In each verse, as Pete declared his drunkenness, he slurred the words with great relish. (Between verses, Peggy noted that he's a teetotaler.) I've never seen Seeger so funny!

Pete told the story of writing "Where Have All the Flowers Gone" on a plane to Oberlin -- a group of students had arranged a concert at Oberlin College. "They said they couldn't pay me any money, but they had an auditorium that would hold a couple hundred people, and they thought they could pass the hat and pay for my plane fare." A tune had been going through his mind, but he couldn't remember where it came from. (Later, Pete realized it was a humorous Irish song that he'd slowed down.)

Where have all the young girls gone?
Long time passing.
Where have all the young girls gone?
Long time ago.

Where have all the young girls gone?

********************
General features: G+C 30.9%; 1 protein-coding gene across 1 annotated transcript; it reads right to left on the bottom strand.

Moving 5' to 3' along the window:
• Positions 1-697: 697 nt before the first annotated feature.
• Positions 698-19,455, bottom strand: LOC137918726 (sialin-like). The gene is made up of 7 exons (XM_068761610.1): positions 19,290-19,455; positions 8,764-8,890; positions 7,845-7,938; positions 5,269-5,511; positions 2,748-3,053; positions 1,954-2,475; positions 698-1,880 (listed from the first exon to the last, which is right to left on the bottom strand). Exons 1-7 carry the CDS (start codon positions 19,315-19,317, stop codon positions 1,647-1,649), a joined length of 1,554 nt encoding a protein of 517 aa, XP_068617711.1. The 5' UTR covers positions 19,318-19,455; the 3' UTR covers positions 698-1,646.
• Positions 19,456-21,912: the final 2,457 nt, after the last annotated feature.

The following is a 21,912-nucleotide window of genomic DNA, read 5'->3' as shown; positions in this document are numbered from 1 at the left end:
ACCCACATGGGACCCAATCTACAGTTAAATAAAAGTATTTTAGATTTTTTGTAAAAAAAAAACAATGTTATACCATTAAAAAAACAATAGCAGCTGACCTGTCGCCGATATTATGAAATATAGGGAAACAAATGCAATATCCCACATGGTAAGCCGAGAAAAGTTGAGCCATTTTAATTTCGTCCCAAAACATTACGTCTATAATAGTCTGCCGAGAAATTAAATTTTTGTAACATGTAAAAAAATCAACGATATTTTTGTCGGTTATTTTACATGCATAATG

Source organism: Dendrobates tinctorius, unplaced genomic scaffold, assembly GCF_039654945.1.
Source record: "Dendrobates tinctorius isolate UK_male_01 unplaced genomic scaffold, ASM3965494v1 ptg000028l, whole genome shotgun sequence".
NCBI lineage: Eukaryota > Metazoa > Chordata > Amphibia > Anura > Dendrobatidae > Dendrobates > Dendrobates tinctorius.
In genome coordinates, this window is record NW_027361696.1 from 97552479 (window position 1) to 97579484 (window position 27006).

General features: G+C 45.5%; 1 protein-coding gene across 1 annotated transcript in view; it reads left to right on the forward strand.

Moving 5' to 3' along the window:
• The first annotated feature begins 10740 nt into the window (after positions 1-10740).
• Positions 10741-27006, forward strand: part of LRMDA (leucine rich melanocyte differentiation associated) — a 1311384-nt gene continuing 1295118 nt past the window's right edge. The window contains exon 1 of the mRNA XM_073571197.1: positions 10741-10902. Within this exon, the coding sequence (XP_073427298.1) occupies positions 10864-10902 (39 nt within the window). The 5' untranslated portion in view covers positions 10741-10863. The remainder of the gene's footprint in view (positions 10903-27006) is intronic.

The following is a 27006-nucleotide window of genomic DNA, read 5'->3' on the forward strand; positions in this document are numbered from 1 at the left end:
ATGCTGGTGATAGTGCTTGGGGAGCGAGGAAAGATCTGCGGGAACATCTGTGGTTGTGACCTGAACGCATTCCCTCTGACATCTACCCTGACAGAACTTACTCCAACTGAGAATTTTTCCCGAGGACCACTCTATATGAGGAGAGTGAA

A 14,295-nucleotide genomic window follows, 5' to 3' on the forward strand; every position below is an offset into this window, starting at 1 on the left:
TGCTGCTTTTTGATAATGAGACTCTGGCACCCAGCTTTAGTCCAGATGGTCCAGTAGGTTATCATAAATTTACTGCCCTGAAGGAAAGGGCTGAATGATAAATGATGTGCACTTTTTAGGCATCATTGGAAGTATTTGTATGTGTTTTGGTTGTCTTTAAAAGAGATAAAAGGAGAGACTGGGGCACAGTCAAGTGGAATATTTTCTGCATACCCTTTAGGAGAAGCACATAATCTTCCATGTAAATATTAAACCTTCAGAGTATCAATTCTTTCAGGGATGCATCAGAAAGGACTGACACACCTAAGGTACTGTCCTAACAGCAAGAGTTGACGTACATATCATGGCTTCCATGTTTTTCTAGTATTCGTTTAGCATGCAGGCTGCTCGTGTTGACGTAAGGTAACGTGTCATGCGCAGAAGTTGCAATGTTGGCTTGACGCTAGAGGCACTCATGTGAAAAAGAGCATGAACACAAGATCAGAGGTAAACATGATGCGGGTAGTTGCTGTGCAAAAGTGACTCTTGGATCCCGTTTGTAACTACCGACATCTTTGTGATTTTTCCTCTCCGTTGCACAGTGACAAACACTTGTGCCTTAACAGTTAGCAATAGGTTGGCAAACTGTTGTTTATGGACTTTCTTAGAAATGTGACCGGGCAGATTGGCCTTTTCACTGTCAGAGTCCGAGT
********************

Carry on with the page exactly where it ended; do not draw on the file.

Gone to young men, everyone.
When will they ever learn?
When will they ever learn?

At the beginning of "Take It From Dr. King," Pete stumbled. "I forgot the words to my own song," he said bemusedly. "Then make it up again!" Peggy suggested. And he did. The chorus (which we all sang) is:

Don't say it can't be done.
The battle's just begun;
Take it from Dr. King
You too can learn to sing --
So drop the gun!

I've never heard an audience sing so strongly and proudly at a Pete Seeger show. Complex harmonies emerged, effortlessly, from our mouths. "Take It From Dr. King" has a strange rising melody, covering an octave. "That song is quite unusual musically," Peggy observed. "How did you write it?"